David Southern grew up on a horse ranch in Colorado, where he discovered an early kinship towards nature. As a child, he raised fantails, roller, and trumpeter pigeons and dreamed of becoming the curator of a natural history museum when he grew up. It did not take long for young Southern to realize that he preferred nature alive and moving, and his early art career began by drawing the family’s chickens and the rooster who would sleep on his pet Dalmatian to keep its feet warm.
Eventually, Southern moved to San Francisco where he joined the San Francisco Police Department for the opportunity to help others. In his retirement, Southern has continued to pursue his career as an artist, creating work that is reminiscent of both nature and culture. The elements of his native Arapaho Indian heritage combined with a nostalgia of Art Nouveau, Art Deco, and the early cinema of the 30’s and 40’s can be found in the artistic style of David Southern. He has been inspired by his travels to National Parks, such as the Grand Canyon, and his travels abroad to Paris, London, Madrid, and South Africa. These places have left their marks on his artistic palette, especially South Africa with its vast nature and rich cultural patterns.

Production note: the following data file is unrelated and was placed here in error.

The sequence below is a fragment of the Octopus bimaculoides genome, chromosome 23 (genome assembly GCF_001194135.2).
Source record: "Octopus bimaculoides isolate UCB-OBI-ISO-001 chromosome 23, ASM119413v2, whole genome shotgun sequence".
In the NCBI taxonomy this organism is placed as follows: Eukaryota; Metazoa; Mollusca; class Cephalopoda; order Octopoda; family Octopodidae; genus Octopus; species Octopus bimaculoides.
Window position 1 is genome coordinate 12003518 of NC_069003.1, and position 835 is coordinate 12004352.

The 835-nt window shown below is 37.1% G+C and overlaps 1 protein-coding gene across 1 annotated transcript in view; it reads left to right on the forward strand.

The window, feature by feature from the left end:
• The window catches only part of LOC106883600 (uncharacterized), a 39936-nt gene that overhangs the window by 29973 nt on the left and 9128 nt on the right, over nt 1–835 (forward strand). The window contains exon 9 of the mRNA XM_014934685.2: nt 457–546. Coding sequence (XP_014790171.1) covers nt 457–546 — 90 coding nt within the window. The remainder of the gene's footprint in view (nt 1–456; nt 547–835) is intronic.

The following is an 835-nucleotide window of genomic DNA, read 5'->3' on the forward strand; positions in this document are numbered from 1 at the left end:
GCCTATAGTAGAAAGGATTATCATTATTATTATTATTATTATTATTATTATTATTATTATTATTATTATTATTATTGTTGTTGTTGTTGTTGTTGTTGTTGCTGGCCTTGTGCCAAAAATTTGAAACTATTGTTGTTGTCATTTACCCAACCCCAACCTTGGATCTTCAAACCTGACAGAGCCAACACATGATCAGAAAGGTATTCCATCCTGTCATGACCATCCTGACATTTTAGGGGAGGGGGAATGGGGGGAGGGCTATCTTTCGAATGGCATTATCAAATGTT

Southern is also inspired by the everyday elements of nature that can be found closer to home; the songs of cicadas in the summertime, the seasonal migrations of birds, and the foliage of trees and the shadows they cast. Golden Gate Park in San Francisco often finds its way into the work of David Southern, though most of his subjects can be found blossoming in his own garden or bravely wandering into his studio. His favorite subjects tend to be living things that fly or bloom, such as the Hibiscus flower and the Comet Moths of Madagascar. Southern is also much inspired by his pet cats, and is currently working on a children’s book where his feline friends are given starring roles.